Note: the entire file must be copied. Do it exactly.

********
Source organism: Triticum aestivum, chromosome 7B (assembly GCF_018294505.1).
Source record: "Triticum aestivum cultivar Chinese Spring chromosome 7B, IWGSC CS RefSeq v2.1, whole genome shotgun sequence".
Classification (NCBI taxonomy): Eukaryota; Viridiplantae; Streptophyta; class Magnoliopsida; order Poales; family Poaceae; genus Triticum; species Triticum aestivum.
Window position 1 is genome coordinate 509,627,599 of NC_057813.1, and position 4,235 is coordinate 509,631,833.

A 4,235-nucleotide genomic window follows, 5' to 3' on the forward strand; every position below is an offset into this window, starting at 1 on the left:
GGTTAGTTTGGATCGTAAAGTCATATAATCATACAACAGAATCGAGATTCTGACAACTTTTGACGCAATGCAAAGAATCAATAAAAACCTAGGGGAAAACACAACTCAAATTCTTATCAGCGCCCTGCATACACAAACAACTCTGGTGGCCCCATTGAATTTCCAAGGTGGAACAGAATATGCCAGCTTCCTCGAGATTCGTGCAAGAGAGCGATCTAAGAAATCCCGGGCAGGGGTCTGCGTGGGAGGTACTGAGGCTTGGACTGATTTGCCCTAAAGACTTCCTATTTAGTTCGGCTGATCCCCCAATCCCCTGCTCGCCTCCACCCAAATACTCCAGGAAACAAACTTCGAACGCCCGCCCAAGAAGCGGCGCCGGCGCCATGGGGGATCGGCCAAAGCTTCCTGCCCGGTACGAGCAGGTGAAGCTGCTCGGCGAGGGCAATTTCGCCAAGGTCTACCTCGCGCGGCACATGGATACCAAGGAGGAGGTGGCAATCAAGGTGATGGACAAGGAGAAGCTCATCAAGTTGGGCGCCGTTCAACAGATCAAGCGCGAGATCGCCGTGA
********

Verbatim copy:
Source organism: Triticum aestivum, chromosome 7B (assembly GCF_018294505.1).
Source record: "Triticum aestivum cultivar Chinese Spring chromosome 7B, IWGSC CS RefSeq v2.1, whole genome shotgun sequence".
Classification (NCBI taxonomy): Eukaryota; Viridiplantae; Streptophyta; class Magnoliopsida; order Poales; family Poaceae; genus Triticum; species Triticum aestivum.
Window position 1 is genome coordinate 509,627,599 of NC_057813.1, and position 4,235 is coordinate 509,631,833.

A 4,235-nucleotide genomic window follows, 5' to 3' on the forward strand; every position below is an offset into this window, starting at 1 on the left:
GGTTAGTTTGGATCGTAAAGTCATATAATCATACAACAGAATCGAGATTCTGACAACTTTTGACGCAATGCAAAGAATCAATAAAAACCTAGGGGAAAACACAACTCAAATTCTTATCAGCGCCCTGCATACACAAACAACTCTGGTGGCCCCATTGAATTTCCAAGGTGGAACAGAATATGCCAGCTTCCTCGAGATTCGTGCAAGAGAGCGATCTAAGAAATCCCGGGCAGGGGTCTGCGTGGGAGGTACTGAGGCTTGGACTGATTTGCCCTAAAGACTTCCTATTTAGTTCGGCTGATCCCCCAATCCCCTGCTCGCCTCCACCCAAATACTCCAGGAAACAAACTTCGAACGCCCGCCCAAGAAGCGGCGCCGGCGCCATGGGGGATCGGCCAAAGCTTCCTGCCCGGTACGAGCAGGTGAAGCTGCTCGGCGAGGGCAATTTCGCCAAGGTCTACCTCGCGCGGCACATGGATACCAAGGAGGAGGTGGCAATCAAGGTGATGGACAAGGAGAAGCTCATCAAGTTGGGCGCCGTTCAACAGATCAAGCGCGAGATCGCCGTGA